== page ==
• Mayo Clinic Q and A: What’s going on with my kneecap?

A black woman holds her sore knee.

DEAR MAYO CLINIC: I was playing a pickup game of football with my kids, took a tumble, and my kneecap made a popping sound. It really hurt, then seemed to get better, but something's not right. Any idea what might be going on?

ANSWER: If your kneecap pops or slides to the outside of your knee, you'll definitely know that something's going on. Typically, that "something" is a partial or full dislocation, which means the kneecap, also known as the patella, has slipped partly or all the way out of its groove over the knee joint.

Dislocation can be caused by a sudden blow, such as taking a hard hit playing a contact sport like football or hockey, or by a chronic condition, such as a stretched ligament. Some people have a particular knee anatomy that makes it more common. In those cases, a dislocation could be caused by something as simple as normal walking or standing up from a chair. With chronic dislocation, it may feel as though your knee is buckling or giving way. There's often no pattern or regular causes of the dislocations.

What happens when a kneecap dislocates?

When the kneecap dislocates, it's painful, and the knee area may swell. Whether it happens from an acute or chronic situation, dislocation can damage the cartilage of the groove that the kneecap sits in or the cartilage underneath the kneecap.

Acute or chronic dislocation indicates you have a stretched or torn medial patellofemoral ligament, or MPFL, a tough band of tissue that connects to the inside of the kneecap and prevents it from sliding to the outside of the knee.

Treating acute dislocation

If the dislocation is caused by an acute injury, you may be able to ease the kneecap back into place, or you may need to go an emergency department where healthcare professionals can correct the dislocation and evaluate if there's additional injury to your knee. Following the dislocation, you should see an orthopedic specialist.

An X-ray provides an overall view of the anatomy of the kneecap and knee joint. The orthopedic specialist can determine if there is damage to the groove the kneecap rests in, how high the kneecap sits above the joint and if the patellar tendon, which connects below the kneecap, is pulling to one side.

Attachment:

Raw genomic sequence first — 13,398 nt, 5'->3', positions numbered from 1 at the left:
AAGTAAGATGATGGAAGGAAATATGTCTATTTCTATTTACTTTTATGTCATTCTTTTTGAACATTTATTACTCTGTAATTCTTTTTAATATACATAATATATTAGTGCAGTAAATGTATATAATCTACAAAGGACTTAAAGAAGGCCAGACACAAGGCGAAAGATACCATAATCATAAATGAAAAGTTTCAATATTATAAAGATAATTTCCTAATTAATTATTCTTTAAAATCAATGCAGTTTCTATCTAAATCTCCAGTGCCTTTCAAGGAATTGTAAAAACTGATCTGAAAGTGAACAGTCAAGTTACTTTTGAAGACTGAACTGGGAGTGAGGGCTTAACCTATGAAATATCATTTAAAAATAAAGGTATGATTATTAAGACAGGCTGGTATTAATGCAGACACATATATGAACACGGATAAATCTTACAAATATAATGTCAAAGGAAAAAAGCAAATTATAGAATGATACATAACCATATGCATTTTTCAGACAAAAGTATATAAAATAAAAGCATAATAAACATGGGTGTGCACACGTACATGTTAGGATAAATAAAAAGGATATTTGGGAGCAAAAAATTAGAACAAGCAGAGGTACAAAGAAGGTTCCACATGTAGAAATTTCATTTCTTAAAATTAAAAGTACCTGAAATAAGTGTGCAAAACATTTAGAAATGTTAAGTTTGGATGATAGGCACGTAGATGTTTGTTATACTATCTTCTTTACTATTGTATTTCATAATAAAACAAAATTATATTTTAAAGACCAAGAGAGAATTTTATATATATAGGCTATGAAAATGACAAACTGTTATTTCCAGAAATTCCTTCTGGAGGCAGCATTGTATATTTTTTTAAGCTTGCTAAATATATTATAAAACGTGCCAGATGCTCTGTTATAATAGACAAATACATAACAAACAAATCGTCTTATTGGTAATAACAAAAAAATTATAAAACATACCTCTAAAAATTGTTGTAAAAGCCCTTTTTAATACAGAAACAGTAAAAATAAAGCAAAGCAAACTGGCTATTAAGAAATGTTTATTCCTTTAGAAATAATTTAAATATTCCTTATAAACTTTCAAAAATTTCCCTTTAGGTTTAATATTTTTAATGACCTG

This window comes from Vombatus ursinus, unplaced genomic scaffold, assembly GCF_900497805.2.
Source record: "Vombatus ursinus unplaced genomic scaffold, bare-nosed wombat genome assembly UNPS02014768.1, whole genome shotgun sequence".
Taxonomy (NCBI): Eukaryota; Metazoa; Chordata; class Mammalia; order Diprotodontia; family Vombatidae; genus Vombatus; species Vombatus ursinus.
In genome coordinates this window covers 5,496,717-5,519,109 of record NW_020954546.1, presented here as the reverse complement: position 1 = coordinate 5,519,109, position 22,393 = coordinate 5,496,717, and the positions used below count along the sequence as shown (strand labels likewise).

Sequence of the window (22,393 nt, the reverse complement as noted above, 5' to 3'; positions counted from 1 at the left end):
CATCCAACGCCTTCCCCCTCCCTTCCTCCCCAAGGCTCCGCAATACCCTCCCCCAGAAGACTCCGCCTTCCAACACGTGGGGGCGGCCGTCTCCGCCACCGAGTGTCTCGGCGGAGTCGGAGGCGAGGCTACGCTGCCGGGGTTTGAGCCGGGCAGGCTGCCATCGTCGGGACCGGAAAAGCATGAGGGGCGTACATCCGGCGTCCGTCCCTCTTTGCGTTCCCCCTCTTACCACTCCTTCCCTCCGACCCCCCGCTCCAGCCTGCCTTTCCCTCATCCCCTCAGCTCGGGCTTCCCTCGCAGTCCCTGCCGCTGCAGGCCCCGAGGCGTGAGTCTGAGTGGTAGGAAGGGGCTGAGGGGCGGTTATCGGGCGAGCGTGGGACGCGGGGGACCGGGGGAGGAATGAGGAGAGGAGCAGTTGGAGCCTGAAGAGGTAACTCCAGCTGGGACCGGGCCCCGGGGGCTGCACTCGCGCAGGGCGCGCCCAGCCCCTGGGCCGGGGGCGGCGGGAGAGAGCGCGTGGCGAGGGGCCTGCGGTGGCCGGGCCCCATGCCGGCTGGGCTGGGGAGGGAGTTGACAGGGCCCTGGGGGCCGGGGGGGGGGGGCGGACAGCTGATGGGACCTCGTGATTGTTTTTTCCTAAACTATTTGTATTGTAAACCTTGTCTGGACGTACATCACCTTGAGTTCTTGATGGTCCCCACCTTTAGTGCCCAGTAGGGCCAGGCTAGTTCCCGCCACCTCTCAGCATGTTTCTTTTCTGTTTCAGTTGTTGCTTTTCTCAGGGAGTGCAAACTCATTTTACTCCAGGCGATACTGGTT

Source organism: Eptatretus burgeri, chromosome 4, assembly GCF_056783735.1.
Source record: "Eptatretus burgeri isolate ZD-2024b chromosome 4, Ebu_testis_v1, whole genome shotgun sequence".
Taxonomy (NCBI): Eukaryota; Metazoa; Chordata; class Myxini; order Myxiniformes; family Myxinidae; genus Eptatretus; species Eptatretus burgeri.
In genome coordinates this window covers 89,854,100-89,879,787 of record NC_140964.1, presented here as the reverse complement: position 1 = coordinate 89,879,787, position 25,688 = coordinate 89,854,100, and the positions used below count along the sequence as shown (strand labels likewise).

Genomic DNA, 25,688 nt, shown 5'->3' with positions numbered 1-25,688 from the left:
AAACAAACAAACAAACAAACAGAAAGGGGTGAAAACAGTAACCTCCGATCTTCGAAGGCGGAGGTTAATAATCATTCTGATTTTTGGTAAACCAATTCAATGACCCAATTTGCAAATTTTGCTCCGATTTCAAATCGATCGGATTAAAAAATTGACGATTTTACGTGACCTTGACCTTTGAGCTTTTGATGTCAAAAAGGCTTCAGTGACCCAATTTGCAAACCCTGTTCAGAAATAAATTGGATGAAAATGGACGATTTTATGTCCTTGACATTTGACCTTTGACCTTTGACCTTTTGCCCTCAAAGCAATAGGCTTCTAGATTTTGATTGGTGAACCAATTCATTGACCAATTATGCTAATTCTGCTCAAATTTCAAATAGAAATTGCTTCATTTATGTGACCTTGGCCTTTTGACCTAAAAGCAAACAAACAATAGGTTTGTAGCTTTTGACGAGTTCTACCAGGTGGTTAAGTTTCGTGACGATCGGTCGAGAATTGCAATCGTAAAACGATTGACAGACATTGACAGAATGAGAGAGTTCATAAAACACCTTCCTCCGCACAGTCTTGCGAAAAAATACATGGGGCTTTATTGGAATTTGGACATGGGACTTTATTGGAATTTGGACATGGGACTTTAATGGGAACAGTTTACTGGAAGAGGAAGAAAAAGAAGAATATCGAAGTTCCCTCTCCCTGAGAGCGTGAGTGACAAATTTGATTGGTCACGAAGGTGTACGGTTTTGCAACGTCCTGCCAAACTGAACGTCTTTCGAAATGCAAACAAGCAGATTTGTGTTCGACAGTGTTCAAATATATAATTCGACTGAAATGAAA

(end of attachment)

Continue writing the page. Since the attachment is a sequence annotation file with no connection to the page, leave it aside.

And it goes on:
If this is the first time your kneecap has dislocated, the X-ray also can help determine if you're at risk of it happening again. Your orthopedic specialist also may order an MRI to check if a piece of the cartilage has broken off.

Younger patients may need to undergo surgery to remove or fix a cartilage piece that has broken off and reconstruct the MPFL. Recovery following surgery typically involves wearing a brace, physical therapy and limited weight bearing to give the cartilage the best chance to heal. It may take up to six months before you're able to fully return to sports.

For older patients, cartilage is less likely to heal, so surgery isn't always recommended. However, if you're experiencing a catching sensation in your knee, an orthopedic surgeon may decide to surgically remove the piece of cartilage. Rehabilitation will include limited weight bearing, using a brace and physical therapy.

Treating chronic dislocation

The first time your knee dislocates — unrelated to an injury — it may slide back into place on its own. However, you should see an orthopedic specialist who can evaluate if there has been any injury to the cartilage and determine your risk for dislocations happening again. If there isn't any cartilage damage, the orthopedic specialist may order physical therapy to strengthen your hip and quadricep muscles. This can help overcome any stretch in the MPFL ligament and stabilize your kneecap, as well as decrease the risk of arthritis over time.

However, you eventually still may require surgery to reconstruct the MPFL, as well as other procedures to correct chronic dislocations. These include deepening the groove where the kneecap sits or moving the location where the patellar tendon connects.

Recovery from MPFL reconstruction may take several months before you're able to return to normal activities and regain your range of motion. Overall recovery for more complex surgeries may take four to six months.

Preventing kneecap dislocations

The best way to lessen your chance of acute and chronic kneecap dislocations is to maintain overall leg, quadricep and hip strength. For chronic dislocations, learn what tends to cause them, such as twisting, and avoid those motions. A physical therapist also can work with you to improve overall leg strength and teach you how to correct a kneecap dislocation on your own.

For athletes who have suffered an acute dislocation, prompt care, possible surgery and rehabilitation can get you back to playing again. Dr. Douglas Bartels, Orthopedics & Orthopedic Surgery, Sports Medicine, Mayo Clinic Health System, Eau Claire, Wisconsin

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